The academic plan will consist of a proposed course list comprising no fewer than 30 graded credits distributed among the three areas (departments) of interdisciplinary study. The coursework must be taken at the 3000 level or higher or count toward major credit within the department in which the coursework is taken. Students should aim to distribute coursework evenly across the three areas, with at least two courses taken at the major level in each field.
When selecting their courses and writing the major proposal, students should reflect on the rationale for their unique program of study, addressing questions such as: How will my program bring together the three academic fields in order to address questions that cannot be pursued by studying these different disciplines separately? How does this self-designed major meet academic goals that cannot be met through any existing departmental or interdisciplinary major?
The Echols Thesis:
A written thesis or capstone project is not strictly required, but is highly recommended. Such a final project helps to provide cohesion to the major and offers substantive evidence of the course of study – a point of particular interest to graduate schools. Students who wish to pursue this option must enroll in IMP 4600, “Echols Thesis.” IMP 4600 is a one-semester, graded course that can be taken for two consecutive semesters in order to provide credit for a year-long project. No more than two semesters of IMP 4600 may be counted for credit. The designated instructor of IMP 4600 is the Echols Program Director (starting in Fall 2015). Working under the general supervision of the IMP 4600 instructor, students are responsible for selecting a thesis advisor (usually one of the three advisors for the interdisciplinary major) who can provide expert guidance on the thesis or project. IMP 4600 does not have a scheduled class time; rather, students should plan to meet regularly with their thesis advisors at a time to be scheduled by mutual agreement between the student and advisor.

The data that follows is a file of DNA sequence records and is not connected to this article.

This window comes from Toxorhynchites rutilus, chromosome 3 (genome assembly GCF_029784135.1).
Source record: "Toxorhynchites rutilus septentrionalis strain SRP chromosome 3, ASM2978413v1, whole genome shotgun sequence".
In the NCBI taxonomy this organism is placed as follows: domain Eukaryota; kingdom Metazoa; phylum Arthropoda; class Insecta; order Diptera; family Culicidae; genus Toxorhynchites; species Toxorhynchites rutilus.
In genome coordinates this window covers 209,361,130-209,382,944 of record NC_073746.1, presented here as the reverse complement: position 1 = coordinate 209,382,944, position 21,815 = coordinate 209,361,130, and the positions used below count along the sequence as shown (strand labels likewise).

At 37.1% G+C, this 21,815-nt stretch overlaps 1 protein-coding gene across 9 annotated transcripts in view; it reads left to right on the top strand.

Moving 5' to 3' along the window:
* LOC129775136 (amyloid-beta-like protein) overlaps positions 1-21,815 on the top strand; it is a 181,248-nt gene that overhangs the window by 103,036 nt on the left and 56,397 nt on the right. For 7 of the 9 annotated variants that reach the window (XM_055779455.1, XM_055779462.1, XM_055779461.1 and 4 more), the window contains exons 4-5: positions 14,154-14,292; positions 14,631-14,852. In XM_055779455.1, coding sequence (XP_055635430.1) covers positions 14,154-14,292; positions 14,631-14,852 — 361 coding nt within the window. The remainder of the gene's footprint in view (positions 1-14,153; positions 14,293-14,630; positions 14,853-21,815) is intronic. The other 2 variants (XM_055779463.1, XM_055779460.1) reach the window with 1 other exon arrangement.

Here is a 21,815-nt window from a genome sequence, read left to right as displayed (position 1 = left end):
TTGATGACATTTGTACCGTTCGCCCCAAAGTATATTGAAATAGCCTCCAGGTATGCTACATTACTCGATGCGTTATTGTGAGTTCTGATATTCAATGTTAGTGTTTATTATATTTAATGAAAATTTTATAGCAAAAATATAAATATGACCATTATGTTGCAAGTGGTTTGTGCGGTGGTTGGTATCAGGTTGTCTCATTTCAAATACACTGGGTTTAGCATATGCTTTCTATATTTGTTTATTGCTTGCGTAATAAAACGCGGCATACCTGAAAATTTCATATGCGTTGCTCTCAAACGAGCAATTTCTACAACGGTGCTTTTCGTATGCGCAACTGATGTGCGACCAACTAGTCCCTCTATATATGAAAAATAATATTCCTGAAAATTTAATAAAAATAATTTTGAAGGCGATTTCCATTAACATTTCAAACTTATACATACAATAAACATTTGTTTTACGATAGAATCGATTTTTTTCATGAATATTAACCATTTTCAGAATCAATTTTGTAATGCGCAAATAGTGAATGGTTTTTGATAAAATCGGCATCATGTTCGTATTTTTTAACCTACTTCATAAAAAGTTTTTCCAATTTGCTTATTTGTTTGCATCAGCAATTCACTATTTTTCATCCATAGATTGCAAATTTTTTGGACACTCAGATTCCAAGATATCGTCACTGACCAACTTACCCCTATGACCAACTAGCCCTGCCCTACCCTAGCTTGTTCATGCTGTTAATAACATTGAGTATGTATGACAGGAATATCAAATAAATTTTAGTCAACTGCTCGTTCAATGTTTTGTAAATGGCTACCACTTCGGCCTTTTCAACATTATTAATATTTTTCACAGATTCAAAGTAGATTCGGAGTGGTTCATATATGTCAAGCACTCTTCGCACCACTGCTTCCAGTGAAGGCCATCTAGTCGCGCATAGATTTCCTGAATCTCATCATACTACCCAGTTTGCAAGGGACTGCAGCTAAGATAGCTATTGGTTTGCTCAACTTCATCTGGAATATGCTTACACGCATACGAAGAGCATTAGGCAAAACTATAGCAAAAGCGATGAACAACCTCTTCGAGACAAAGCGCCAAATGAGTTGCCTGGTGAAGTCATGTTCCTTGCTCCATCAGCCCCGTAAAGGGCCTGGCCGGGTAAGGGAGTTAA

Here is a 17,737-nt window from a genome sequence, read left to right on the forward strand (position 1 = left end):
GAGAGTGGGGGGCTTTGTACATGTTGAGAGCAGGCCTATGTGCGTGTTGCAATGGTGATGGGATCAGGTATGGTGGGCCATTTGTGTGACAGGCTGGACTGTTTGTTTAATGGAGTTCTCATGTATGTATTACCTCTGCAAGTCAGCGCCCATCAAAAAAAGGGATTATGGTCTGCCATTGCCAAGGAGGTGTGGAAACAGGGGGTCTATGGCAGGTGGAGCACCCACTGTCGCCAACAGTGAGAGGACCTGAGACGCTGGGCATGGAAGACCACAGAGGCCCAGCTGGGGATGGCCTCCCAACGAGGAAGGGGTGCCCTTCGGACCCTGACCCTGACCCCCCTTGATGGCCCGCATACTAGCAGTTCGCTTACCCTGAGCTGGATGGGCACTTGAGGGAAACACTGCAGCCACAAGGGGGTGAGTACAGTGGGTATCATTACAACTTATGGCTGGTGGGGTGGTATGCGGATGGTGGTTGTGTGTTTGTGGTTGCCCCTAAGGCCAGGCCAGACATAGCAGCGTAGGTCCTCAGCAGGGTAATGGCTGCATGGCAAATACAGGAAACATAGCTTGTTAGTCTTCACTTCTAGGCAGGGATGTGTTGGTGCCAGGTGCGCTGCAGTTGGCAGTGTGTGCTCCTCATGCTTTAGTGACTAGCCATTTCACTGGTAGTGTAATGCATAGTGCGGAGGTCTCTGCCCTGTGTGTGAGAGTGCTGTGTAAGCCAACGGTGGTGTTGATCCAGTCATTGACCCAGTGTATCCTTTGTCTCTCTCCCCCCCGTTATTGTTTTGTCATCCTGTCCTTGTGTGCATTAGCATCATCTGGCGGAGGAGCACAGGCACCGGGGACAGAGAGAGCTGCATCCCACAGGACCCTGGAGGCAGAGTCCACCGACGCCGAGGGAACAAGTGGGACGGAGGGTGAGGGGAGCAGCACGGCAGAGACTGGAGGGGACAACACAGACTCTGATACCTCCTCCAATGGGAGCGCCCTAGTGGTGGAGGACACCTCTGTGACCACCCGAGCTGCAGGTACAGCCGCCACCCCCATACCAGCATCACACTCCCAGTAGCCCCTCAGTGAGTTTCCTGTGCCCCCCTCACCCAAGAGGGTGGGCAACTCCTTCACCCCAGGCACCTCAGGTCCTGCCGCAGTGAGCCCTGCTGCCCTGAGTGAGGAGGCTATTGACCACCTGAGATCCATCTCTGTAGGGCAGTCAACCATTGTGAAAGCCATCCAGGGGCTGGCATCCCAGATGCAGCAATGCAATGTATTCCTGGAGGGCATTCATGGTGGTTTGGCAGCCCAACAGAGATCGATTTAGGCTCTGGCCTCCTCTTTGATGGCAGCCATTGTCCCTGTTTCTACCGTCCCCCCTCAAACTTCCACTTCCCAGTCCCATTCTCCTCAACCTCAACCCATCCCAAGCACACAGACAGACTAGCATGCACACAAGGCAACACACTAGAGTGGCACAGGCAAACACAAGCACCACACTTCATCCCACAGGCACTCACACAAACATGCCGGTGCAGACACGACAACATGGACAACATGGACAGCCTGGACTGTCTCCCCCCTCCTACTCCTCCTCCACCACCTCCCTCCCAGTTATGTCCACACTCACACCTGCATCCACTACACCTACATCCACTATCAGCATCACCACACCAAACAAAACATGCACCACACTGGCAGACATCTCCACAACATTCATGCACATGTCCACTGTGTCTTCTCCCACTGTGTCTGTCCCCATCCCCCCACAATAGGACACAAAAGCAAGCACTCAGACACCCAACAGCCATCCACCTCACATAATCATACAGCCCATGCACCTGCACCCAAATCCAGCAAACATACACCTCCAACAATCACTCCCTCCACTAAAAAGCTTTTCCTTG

Echols Interdisciplinary Major Contacts:
Kelsey Johnson, Echols Program Director (firstname.lastname@example.org)
Sarah Cole, Echols Association Dean/Assistant Director (email@example.com)
Program mailbox: Monroe Hall 101, c/o Echols Program Coordinator
A note about selection of academic major(s):
Professional schools, graduate schools and employers are often less concerned about a student’s undergraduate major and more often take into consideration a student’s analytical and quantitative abilities, written and verbal communication skills, and overall preparedness using a variety of criteria. No major or majors alone regardless of the number of courses taken in the discipline automatically provides all of the skills needed post-graduation. Therefore students should anticipate complementing their major (Echols IMP or other) with internships, externships, independent studies, research work, study abroad, leadership positions and a portfolio of writing. Students may wish to contact University Career Services [http://www.career.virginia.edu/] for additional guidance and resources in how to best achieve one’s' career-related goals.